What is an ECG and when to do an electrocardiogram
The electrocardiogram is an examination that makes it possible to diagnose numerous heart diseases. The expert explains how it works and what it consists of
According to data from the Ministry of Health, cardiovascular disease is still the leading cause of death in Italy, accounting for 34.8% of all deaths.
Many cardiovascular diseases can be diagnosed with basic, first-level tests, including the electrocardiogram.
What is the Electrocardiogram (ECG)?
The electrocardiogram (ECG) is an examination that records the intrinsic electrical activity of myocardial fibres.
In simple terms, it is a practical, easily repeatable and inexpensive method of recording the electrical activity of the heart to observe whether mechanical or bioelectrical disorders are present.
What is the purpose of the electrocardiogram (ECG)?
The electrocardiogram allows the cardiologist to diagnose a number of cardiac disorders and pathologies including:
- arrhythmias: changes in heart rhythm: the heart beats irregularly, too slowly or too fast. The diagnosis of arrhythmias is very important, as they are often asymptomatic and can lead to cardiac arrest and sudden death;
- ischaemia and/or infarction: the ECG can detect cardiac distress caused by a reduction in the flow of blood to the heart (ischaemia) caused by a narrowing of a coronary artery, which can lead to myocardial infarction (death of heart tissue);
- congenital or acquired alterations and physical disorders of the heart cavities such as valvulopathies, ventricular hypertrophy, dilated cardiomyopathies, etc;
- electrolyte disorders: excess or deficient concentration of blood electrolytes, leading to an alteration in cardiac rhythm;
- toxic effects of certain drugs: which can cause damage to the heart muscle.
The ECG also allows the evaluation of the functioning of pacemakers and other internal devices such as implantable defibrillators.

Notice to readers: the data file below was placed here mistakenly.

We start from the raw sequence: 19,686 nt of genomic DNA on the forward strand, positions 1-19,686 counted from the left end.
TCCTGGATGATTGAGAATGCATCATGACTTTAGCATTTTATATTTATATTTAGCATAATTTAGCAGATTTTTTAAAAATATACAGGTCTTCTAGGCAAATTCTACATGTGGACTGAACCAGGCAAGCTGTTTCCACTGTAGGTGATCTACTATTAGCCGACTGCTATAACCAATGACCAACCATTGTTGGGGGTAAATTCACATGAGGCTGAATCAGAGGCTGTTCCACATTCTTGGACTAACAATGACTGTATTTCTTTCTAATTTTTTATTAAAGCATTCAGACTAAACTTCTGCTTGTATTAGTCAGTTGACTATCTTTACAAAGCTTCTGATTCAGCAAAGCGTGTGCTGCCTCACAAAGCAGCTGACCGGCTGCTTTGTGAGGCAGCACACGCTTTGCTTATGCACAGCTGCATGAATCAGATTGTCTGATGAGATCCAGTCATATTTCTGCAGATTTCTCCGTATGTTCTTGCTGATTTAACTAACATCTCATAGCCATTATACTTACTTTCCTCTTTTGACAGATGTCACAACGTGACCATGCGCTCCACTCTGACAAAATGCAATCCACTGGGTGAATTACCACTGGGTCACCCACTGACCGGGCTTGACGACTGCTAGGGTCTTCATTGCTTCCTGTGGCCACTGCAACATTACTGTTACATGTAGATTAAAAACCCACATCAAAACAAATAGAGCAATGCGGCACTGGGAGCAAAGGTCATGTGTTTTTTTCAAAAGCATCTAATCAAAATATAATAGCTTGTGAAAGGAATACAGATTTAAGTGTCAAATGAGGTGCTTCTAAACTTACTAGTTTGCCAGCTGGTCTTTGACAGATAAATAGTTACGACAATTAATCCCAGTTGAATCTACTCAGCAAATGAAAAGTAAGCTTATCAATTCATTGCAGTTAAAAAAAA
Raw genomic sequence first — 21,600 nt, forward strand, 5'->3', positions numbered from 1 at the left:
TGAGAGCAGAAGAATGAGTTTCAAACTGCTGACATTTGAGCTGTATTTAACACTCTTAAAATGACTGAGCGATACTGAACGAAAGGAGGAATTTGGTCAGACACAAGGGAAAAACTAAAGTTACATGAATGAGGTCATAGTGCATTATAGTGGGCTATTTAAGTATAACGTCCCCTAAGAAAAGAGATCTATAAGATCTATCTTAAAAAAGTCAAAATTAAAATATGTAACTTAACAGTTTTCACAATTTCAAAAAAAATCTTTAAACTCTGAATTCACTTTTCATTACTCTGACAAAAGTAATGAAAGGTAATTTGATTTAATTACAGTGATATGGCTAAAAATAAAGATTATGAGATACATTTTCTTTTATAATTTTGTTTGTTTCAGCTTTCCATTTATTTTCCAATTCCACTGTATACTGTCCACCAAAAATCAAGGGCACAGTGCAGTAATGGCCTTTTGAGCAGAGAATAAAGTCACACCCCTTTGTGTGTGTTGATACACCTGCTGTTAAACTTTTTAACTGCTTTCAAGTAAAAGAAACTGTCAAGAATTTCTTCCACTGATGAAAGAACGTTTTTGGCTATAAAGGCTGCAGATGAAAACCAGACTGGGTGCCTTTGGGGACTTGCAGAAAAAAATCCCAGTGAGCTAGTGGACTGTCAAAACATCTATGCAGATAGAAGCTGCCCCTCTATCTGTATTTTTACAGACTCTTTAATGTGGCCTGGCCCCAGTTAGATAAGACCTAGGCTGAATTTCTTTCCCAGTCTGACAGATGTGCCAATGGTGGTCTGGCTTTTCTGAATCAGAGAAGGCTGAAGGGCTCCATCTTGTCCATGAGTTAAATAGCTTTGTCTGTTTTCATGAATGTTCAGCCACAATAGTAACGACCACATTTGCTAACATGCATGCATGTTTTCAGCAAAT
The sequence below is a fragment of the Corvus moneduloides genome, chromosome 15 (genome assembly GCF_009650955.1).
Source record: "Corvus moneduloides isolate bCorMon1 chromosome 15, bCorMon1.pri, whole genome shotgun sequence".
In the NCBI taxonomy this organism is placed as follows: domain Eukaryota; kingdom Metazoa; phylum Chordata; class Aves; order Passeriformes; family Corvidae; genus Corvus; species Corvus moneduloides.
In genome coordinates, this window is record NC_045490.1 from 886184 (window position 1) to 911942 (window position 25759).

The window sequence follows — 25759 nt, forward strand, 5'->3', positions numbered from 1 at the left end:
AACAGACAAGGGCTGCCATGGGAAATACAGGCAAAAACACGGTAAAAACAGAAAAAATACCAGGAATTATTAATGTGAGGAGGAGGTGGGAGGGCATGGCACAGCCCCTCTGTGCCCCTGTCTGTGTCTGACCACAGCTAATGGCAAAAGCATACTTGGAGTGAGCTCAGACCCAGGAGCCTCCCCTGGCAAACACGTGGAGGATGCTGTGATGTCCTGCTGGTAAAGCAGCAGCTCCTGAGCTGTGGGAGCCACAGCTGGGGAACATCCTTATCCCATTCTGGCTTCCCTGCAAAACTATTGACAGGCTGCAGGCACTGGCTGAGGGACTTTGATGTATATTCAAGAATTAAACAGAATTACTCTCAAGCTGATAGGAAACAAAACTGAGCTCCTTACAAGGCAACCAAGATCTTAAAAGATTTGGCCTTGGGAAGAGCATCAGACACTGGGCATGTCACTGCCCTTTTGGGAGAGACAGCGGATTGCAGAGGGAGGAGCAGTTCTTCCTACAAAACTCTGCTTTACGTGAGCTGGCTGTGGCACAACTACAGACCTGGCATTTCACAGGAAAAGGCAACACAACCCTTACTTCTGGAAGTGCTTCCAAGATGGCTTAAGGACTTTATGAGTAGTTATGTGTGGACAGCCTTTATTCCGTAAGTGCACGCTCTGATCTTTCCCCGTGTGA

Symptoms of heart disease to watch out for
Assuming that some heart diseases can be asymptomatic before very serious events such as cardiac arrest, the symptoms to look out for and which may indicate heart disease are very variable, but can consist of:
- absence of pulse;
- chest pain
- easy fatigability;
- sense of weakness (asthenia);
- frequent swelling of the lower limbs;
- prolonged headaches and dizziness;
- shortness of breath (dyspnoea);
- feeling of an irregular heartbeat;
- frequent fainting (lipothymia).
When to perform an electrocardiogram
The electrocardiogram is a very simple diagnostic test to carry out, which is indicated in cases where:
- the symptoms mentioned above are present, which may be due to heart disease;
- there are family risk factors, which are very important when assessing the patient’s state of health, as various heart diseases may have a family predisposition;
- there is a need to complete the clinical-cardiocirculatory picture of a patient who, for example, is to undergo surgery;
- it is necessary to obtain certification for sporting activity, including competitive sport, in the context of clinical assessments to ascertain the state of health of the athlete;
- you need to assess the development of heart disease over time or check the effectiveness of treatment.
How the examination is carried out
The ECG lasts a few minutes.